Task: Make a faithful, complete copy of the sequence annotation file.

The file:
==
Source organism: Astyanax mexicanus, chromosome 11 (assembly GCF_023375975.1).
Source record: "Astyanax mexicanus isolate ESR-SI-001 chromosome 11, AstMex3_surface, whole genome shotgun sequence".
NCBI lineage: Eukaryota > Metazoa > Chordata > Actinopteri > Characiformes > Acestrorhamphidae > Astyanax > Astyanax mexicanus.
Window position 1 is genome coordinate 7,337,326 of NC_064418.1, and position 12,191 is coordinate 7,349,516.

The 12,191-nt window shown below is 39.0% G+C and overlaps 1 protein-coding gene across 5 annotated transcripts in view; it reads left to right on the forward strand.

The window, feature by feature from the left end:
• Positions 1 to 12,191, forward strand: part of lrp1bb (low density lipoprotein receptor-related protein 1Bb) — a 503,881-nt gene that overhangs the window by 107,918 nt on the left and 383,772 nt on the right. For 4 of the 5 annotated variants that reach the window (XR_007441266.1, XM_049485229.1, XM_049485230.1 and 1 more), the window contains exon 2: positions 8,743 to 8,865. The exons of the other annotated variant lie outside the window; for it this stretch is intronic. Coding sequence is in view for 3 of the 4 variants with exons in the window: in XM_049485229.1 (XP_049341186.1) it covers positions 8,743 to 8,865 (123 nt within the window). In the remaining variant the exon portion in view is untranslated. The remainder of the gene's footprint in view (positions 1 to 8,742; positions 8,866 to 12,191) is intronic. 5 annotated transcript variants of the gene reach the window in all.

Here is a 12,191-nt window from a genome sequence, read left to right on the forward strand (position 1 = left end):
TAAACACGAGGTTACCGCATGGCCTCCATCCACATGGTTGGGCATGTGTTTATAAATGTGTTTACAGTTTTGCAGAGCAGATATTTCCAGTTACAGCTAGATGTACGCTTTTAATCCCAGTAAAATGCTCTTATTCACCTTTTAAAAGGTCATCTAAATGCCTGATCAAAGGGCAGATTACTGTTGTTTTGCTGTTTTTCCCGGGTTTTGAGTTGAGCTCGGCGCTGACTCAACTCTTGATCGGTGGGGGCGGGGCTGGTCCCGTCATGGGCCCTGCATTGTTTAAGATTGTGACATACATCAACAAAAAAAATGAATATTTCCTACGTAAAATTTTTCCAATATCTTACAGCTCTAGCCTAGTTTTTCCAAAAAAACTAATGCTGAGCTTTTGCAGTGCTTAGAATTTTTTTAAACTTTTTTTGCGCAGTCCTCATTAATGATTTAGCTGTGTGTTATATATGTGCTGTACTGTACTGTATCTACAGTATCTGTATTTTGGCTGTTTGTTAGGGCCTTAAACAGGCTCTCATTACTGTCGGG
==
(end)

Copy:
Source organism: Astyanax mexicanus, chromosome 11 (assembly GCF_023375975.1).
Source record: "Astyanax mexicanus isolate ESR-SI-001 chromosome 11, AstMex3_surface, whole genome shotgun sequence".
NCBI lineage: Eukaryota > Metazoa > Chordata > Actinopteri > Characiformes > Acestrorhamphidae > Astyanax > Astyanax mexicanus.
Window position 1 is genome coordinate 7,337,326 of NC_064418.1, and position 12,191 is coordinate 7,349,516.

The 12,191-nt window shown below is 39.0% G+C and overlaps 1 protein-coding gene across 5 annotated transcripts in view; it reads left to right on the forward strand.

The window, feature by feature from the left end:
• Positions 1 to 12,191, forward strand: part of lrp1bb (low density lipoprotein receptor-related protein 1Bb) — a 503,881-nt gene that overhangs the window by 107,918 nt on the left and 383,772 nt on the right. For 4 of the 5 annotated variants that reach the window (XR_007441266.1, XM_049485229.1, XM_049485230.1 and 1 more), the window contains exon 2: positions 8,743 to 8,865. The exons of the other annotated variant lie outside the window; for it this stretch is intronic. Coding sequence is in view for 3 of the 4 variants with exons in the window: in XM_049485229.1 (XP_049341186.1) it covers positions 8,743 to 8,865 (123 nt within the window). In the remaining variant the exon portion in view is untranslated. The remainder of the gene's footprint in view (positions 1 to 8,742; positions 8,866 to 12,191) is intronic. 5 annotated transcript variants of the gene reach the window in all.

Here is a 12,191-nt window from a genome sequence, read left to right on the forward strand (position 1 = left end):
TAAACACGAGGTTACCGCATGGCCTCCATCCACATGGTTGGGCATGTGTTTATAAATGTGTTTACAGTTTTGCAGAGCAGATATTTCCAGTTACAGCTAGATGTACGCTTTTAATCCCAGTAAAATGCTCTTATTCACCTTTTAAAAGGTCATCTAAATGCCTGATCAAAGGGCAGATTACTGTTGTTTTGCTGTTTTTCCCGGGTTTTGAGTTGAGCTCGGCGCTGACTCAACTCTTGATCGGTGGGGGCGGGGCTGGTCCCGTCATGGGCCCTGCATTGTTTAAGATTGTGACATACATCAACAAAAAAAATGAATATTTCCTACGTAAAATTTTTCCAATATCTTACAGCTCTAGCCTAGTTTTTCCAAAAAAACTAATGCTGAGCTTTTGCAGTGCTTAGAATTTTTTTAAACTTTTTTTGCGCAGTCCTCATTAATGATTTAGCTGTGTGTTATATATGTGCTGTACTGTACTGTATCTACAGTATCTGTATTTTGGCTGTTTGTTAGGGCCTTAAACAGGCTCTCATTACTGTCGGG